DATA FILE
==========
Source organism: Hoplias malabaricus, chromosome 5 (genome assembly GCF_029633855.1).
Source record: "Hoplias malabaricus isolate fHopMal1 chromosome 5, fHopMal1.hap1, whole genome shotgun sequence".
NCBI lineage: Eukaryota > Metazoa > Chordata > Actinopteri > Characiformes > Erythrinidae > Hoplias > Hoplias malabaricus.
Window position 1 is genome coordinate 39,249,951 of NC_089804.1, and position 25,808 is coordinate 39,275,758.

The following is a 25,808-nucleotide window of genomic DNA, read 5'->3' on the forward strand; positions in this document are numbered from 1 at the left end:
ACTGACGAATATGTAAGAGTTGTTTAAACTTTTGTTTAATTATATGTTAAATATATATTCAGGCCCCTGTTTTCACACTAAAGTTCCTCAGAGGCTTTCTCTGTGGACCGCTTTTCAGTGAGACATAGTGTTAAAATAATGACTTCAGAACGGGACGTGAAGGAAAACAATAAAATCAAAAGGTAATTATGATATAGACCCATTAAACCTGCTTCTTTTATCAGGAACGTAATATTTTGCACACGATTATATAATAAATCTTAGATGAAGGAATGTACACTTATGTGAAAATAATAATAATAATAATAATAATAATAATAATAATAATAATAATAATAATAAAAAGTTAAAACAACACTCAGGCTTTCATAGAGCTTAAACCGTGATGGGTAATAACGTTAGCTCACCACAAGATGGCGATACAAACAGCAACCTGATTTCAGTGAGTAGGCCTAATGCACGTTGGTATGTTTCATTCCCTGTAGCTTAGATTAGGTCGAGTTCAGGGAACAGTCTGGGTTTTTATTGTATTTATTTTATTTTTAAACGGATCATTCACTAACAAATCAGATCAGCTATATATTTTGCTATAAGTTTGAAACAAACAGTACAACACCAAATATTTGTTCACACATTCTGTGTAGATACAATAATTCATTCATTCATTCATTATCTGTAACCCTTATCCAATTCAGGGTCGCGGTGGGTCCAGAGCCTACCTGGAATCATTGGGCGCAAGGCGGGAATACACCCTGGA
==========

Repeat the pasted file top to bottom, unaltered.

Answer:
Source organism: Hoplias malabaricus, chromosome 5 (genome assembly GCF_029633855.1).
Source record: "Hoplias malabaricus isolate fHopMal1 chromosome 5, fHopMal1.hap1, whole genome shotgun sequence".
NCBI lineage: Eukaryota > Metazoa > Chordata > Actinopteri > Characiformes > Erythrinidae > Hoplias > Hoplias malabaricus.
Window position 1 is genome coordinate 39,249,951 of NC_089804.1, and position 25,808 is coordinate 39,275,758.

The following is a 25,808-nucleotide window of genomic DNA, read 5'->3' on the forward strand; positions in this document are numbered from 1 at the left end:
ACTGACGAATATGTAAGAGTTGTTTAAACTTTTGTTTAATTATATGTTAAATATATATTCAGGCCCCTGTTTTCACACTAAAGTTCCTCAGAGGCTTTCTCTGTGGACCGCTTTTCAGTGAGACATAGTGTTAAAATAATGACTTCAGAACGGGACGTGAAGGAAAACAATAAAATCAAAAGGTAATTATGATATAGACCCATTAAACCTGCTTCTTTTATCAGGAACGTAATATTTTGCACACGATTATATAATAAATCTTAGATGAAGGAATGTACACTTATGTGAAAATAATAATAATAATAATAATAATAATAATAATAATAATAATAATAATAATAAAAAGTTAAAACAACACTCAGGCTTTCATAGAGCTTAAACCGTGATGGGTAATAACGTTAGCTCACCACAAGATGGCGATACAAACAGCAACCTGATTTCAGTGAGTAGGCCTAATGCACGTTGGTATGTTTCATTCCCTGTAGCTTAGATTAGGTCGAGTTCAGGGAACAGTCTGGGTTTTTATTGTATTTATTTTATTTTTAAACGGATCATTCACTAACAAATCAGATCAGCTATATATTTTGCTATAAGTTTGAAACAAACAGTACAACACCAAATATTTGTTCACACATTCTGTGTAGATACAATAATTCATTCATTCATTCATTATCTGTAACCCTTATCCAATTCAGGGTCGCGGTGGGTCCAGAGCCTACCTGGAATCATTGGGCGCAAGGCGGGAATACACCCTGGA